Bowen McCauley Dance 20th Anniversary Celebration at Dance Place

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Bowen McCauley Dance is currently celebrating its 20th anniversary season with a four-piece retrospective. All choreographed by Lucy Bowen McCauley, the opening number takes the audience back to the company’s founding in 1996, where fittingly it performed “What’ll Ya’ave, Luv?” at Dance Place. Its final selection, “Part of the Main,” is a world premiere, however.

The contrast between the four pieces illustrated the spectrum of approaches that Bowen McCauley Dance has taken over the years.

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In “What’ll Ya’ave, Luv?” Ms. McCauley uses six Tavern Songs (drinking songs) of one Henry Purcell, a seventeenth century composer with a delightful gift for theatricalizing his lyrics. The piece’s three dancers, Alicia Curtis, Alexandra Keen, and Joan Ayap, provide visual and kinesthetic behavior to the pain and the shenanigans suggested by the words, and the combination tingles with imaginative humor and smiles.

The second piece of the evening, “Bach Chaconne in D minor” created in 2014, takes the audience in a completely different direction. First we have violinist Leo Sushansky performing the music live. He is musician, not character. The same can be said for the four performers, Alicia Curtis, Joan Ayap, Dustin Kimball, and Samuel Horning, who move without expression or interaction with audience or each other. In other words, whereas in “Luv?” Ms. McCauley personified the dance, giving it a theatrical flare, her approach here is aesthetically esoteric. One can appreciate and enjoy the beauty of the music and the dancers as they fill the space with harmony and line, but no referents, except perhaps within the language of dance itself.

With the third piece, self-referentially entitled “Lucy’s Playlist,” the audience jumps from the classical ether-sphere into the middle of a Rock & Roll extravaganza. The Ramones, Marshall Crenshaw, and The Toadies take the dancers into the heart of love’s most daring dimension. The four songs are performed with intense personality and hyper sensuality by Heidi Kershaw, Dustin Kimball, Samuel Horning, Alexandra Keen, Joan Ayap, and Brook Urquhart.

downloadThe piece’s final number, performed to The Toadies’s “Sweetness,” is most definitely the evening’s most engrossing number. After Kershaw dances a sensuous solo, “Little Sin,” she is joined on stage by Urquhart. The two then perform a duo of dangerous sexuality to such lyrics as “Peel away your skin, just a little more” and “I’ll cut you right down to your sweetness.” Kershaw and Urquhart exquisitely embody the interplay between two passionate lovers, with each advance and retreat leaving the audience on the edge of their seats.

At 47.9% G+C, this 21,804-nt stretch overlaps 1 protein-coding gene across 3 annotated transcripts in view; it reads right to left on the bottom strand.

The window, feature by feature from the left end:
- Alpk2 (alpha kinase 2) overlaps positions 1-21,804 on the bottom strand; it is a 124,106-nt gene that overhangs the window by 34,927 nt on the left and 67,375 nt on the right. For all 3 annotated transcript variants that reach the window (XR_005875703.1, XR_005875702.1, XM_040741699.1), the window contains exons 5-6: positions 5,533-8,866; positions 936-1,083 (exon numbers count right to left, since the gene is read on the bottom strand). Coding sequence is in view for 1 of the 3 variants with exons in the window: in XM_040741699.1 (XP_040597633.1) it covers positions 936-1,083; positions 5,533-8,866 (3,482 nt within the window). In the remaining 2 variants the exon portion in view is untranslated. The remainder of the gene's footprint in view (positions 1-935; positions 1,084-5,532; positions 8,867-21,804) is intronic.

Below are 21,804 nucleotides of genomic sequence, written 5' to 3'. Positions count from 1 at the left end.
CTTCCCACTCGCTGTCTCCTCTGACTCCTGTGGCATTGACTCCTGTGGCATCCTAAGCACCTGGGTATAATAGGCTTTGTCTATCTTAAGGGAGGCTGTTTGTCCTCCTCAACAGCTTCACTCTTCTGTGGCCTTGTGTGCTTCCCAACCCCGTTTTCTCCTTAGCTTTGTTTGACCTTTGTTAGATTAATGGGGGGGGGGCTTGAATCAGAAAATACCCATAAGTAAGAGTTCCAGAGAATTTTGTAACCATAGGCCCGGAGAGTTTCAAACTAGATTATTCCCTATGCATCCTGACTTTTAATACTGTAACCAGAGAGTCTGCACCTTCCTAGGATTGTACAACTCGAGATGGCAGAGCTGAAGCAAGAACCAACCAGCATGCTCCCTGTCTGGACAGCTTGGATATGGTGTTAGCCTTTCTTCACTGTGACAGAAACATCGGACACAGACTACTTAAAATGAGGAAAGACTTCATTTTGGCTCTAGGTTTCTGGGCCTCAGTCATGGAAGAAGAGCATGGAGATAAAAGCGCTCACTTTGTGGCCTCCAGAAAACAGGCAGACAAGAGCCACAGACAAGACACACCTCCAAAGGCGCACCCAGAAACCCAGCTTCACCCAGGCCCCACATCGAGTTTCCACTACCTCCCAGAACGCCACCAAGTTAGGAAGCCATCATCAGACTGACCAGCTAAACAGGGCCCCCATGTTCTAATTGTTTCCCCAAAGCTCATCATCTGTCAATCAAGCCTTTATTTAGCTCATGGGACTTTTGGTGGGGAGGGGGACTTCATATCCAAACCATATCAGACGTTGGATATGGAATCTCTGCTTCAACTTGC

The evening concluded with the World Premiere of “Part of the Main” with music provided by Xaver Scharwenka, a German-Polish composer whose career straddled the 19th and 20th centuries. With “Main,” Ms. McCauley returns the audience to the de-theatrical style we experience earlier in the program. Alicia Curtis, Dustin Kimball, Samuel Horning, Alexandra Keen, Joan Ayap, and Brook Urquhart tackle the piece with a superb spatial sense, and we can once again appreciate the beauty.

For those who might know the famous poem, “No Man Is an Island,” by John Donne, then the intricate pairing and tripling of the performers, before ending in a collage of six dancers, takes on an added significance.

No man is an island,
Entire of itself,
Every man is a piece of the continent,
A part of the main.
If a clod be washed away by the sea,
Europe is the less.
As well as if a promontory were.
As well as if a manor of thy friend’s
Or of thine own were:
Any man’s death diminishes me,
Because I am involved in mankind,
And therefore never send to know for whom the bell tolls;
It tolls for thee.

If you get a chance to experience this wonderful retrospective covering 20 years of choreography by Lucy Bowen McCauley, jump at the chance. Varied and professionally produced, with every piece adding to the whole and, in the end, surpassing the sum of the parts, it will toll for thee.

Bowen McCauley Dance performed on October 25 and 26, 2015 at Dance Place – 3225 8th St NE, in Washington, DC. Go to to their website for more information.

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Robert Michael Oliver
Poet, Performer, Theatre Artist, Playwright, Educator, Writer--Robert Michael Oliver, Ph.D., has been involved in the DC arts scene since the 1980s, when he co-founded The Sanctuary Theatre in the old sanctuary of Calvary United Methodist Church. Since those fierce days in Columbia Heights, he has earned his doctorate in theatre from University of Maryland, raised two wonderful children, and seen more theatre as a reviewer over the last two years than he saw in the previous thirty. He now co-directs, along with his wife Elizabeth Bruce, the Sanctuary's Performing Knowledge Project, which organizes a host of writing and performance workshops, plus Mementos: Poetry and Performance for Seniors, a yearly literature-in-performance Fringe Festival show, as well as Performetry--a monthly poetry and prose performance event at DC's community arts & culture center BloomBars.